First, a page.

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FEATURE ARTICLE - JULY/AUGUST 2004

Secrets to Yard Sale Success

Running out of room to store things you don't really
need anyway? Sell it off at a blow-out yard sale.

Yard Sales Summer is here, which probably means that the piles of clutter you discovered during spring cleaning are still, well, cluttering. Before you give in to the temptation to haul it all out to the dumpster behind your house, consider giving it a second life. You do what you can to recycle your paper and aluminum cans, so why not recycle your clothes, your old records, that vase your mother-in-law gave you three years ago, and the kids’ old toys—and make a little money while you’re at it?

Every day, Americans throw away an average of 4.5 pounds of garbage per person. Holding a yard sale can be your chance to keep reusable items in circulation. So gather your clutter and check out these easy steps to making your yard sale a smashing success.


Getting Started
The first step to throwing a great yard sale is assembling your merchandise. This is the time to go through your closets, cabinets, basements, attics, and cupboards. Make a night of it—have everyone in your household bring things down from their rooms and go through them together (to keep the peace, let the final decision to sell be up to the owner of the item). This will give you a chance to spend time together while reliving old memories stimulated by some of your belongings.

But watch out—once you unearth some of your old stuff from the depths of the closet, you may suddenly want to keep it. Before you put that long-unused item in the “keep” pile, ask yourself: How long have I lived with this in the closet? How often did I need it? How often will I use it now? Odds are, any item you dragged out of your closet will end up back there soon—why not give it a chance for a new life with someone else?

The More the Merrier
You probably aren’t the only household in your neighborhood looking to de-clutter your home. Check in with your neighbors and friends of the family to see if they want to join you and make it a multi-family sale. Live in an apartment? Check with fellow tenants—if you join forces and have a bigger sale, you’re likely to draw more potential buyers. Plus, tending to the yard sale is a great way to get to know your neighbors.

A Variety of Options
Even if you throw the best yard sale ever, no one will know about it if you don’t get the word out. The most effective way to advertise your yard sale is to place a listing in a local newspaper. Some local papers allow you to place a listing for free; others charge a fee. Keep in mind that the small cost of placing a classified in your daily paper may be worth the added exposure.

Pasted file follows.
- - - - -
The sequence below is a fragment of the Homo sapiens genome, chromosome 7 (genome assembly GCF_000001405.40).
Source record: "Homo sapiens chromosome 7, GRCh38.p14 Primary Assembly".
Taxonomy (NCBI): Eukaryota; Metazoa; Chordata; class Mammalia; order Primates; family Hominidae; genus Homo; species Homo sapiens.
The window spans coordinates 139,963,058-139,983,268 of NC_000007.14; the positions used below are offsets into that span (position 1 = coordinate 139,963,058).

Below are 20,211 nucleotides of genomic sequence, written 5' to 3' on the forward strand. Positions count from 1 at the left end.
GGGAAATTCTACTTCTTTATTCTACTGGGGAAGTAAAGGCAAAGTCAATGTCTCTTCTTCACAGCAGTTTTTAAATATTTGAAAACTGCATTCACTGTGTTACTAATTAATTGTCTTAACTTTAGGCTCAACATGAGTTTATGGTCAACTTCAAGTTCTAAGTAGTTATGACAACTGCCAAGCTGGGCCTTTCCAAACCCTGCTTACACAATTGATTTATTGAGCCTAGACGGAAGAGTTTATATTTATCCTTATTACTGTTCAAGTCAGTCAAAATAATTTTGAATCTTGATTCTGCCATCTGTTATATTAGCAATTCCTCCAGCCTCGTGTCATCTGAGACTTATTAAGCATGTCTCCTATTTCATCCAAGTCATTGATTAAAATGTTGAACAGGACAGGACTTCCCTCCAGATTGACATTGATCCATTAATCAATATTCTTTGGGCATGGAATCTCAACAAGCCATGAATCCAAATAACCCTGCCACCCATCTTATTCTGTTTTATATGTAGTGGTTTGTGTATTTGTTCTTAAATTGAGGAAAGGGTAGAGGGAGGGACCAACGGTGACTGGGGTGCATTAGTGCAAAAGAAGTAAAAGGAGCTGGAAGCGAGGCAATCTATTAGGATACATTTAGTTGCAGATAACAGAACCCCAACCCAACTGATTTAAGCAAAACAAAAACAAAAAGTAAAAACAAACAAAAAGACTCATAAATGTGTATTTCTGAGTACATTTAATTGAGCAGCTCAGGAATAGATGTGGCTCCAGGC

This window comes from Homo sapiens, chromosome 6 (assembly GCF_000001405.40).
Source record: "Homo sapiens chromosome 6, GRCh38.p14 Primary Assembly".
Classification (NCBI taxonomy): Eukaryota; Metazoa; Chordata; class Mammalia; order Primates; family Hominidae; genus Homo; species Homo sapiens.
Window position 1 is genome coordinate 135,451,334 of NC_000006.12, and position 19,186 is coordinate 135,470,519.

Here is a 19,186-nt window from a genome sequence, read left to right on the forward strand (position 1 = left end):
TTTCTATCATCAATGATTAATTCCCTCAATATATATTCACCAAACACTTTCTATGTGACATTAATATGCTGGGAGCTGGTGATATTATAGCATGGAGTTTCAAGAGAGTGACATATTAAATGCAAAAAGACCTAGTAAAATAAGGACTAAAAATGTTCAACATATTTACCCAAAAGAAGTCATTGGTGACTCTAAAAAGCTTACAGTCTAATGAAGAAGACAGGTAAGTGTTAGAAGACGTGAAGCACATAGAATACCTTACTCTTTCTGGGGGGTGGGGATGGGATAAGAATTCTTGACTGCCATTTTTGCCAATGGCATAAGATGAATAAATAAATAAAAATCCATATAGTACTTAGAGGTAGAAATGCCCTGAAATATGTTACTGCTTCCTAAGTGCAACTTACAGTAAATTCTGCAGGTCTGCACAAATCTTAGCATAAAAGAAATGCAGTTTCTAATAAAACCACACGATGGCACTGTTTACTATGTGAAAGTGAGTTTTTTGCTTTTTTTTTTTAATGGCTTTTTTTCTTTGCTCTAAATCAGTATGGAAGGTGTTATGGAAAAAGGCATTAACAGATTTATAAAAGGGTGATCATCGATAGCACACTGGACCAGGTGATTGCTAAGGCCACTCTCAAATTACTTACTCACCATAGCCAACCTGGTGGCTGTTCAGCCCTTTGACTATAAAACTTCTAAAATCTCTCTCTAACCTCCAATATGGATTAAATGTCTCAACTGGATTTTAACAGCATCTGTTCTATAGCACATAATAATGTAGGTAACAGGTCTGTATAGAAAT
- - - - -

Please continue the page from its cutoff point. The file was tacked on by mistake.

You can also hang up announcement flyers (on recycled paper) seven to ten days before the sale around your community. Online posting is also an option—Web sites like craigslist.org and garagesalehunter.com let you post ads for free.

On the day of the sale, make sure that large, bright signs are in the neighborhood to lead buyers to you. Instead of buying poster-board to make your signs, re-use pieces of cardboard from old boxes. (Make sure to take down the signs and flyers and recycle them when the sale is over.)

Cindy Skrzynecki, author of 50 Ways to Make the Most Money Having a Garage Sale, notes that “shoppers tend to equate the size of a sign with the size of a sale, so a few large, well-placed signs may draw more people to you than several smaller signs.” (To order Skrzynecki’s booklet, send $5 to CMS Publishing, 5757 Logan Ave. S., Minneapolis, MN 55419.)

When you have your sale could affect your buyer traffic. Skrzynecki says that holiday weekends or weekends that coincide with popular local events are excellent for holding sales, because “you’ll have virtually no competition and provide a fun activity for people who stay in town.”

Setting Up the Sale
How you set up your items could make the difference between selling them and hauling them back inside your house to darken your closets once more. Here are some tips to make your old stuff as attractive to buyers as possible.

The cleaner the better. Make sure your items are presentable. Yes, they’re all used, but you’re more likely to sell that old vase if a buyer can see that lovely shade of blue, instead of a thick layer of dust.

Place items where people can see them. Arrange a display that is both catchy and organized. To get your items in your buyers’ view, use tabletops and bookcases when you can; if you’re short on tables, an upside-down bucket with an old piece of plywood on top will work just as well.

Display clothing effectively. Put clothes on hangers if possible, rather than folding them in piles that will soon get messed up. They’ll be more attractive to customers and not as easy to miss.

Does this thing work? Have an extension cord handy so people can test electrical appliances, and provide a measuring tape for furniture and other large items. You may even want to have a set of working batteries on hand for people to test items like flashlights or electronic games. But don’t feel limited to selling only working items. You might have a buyer who knows how to fix a broken blender, or who wants to take that old radio home for its parts. Just make sure to label items that don’t work.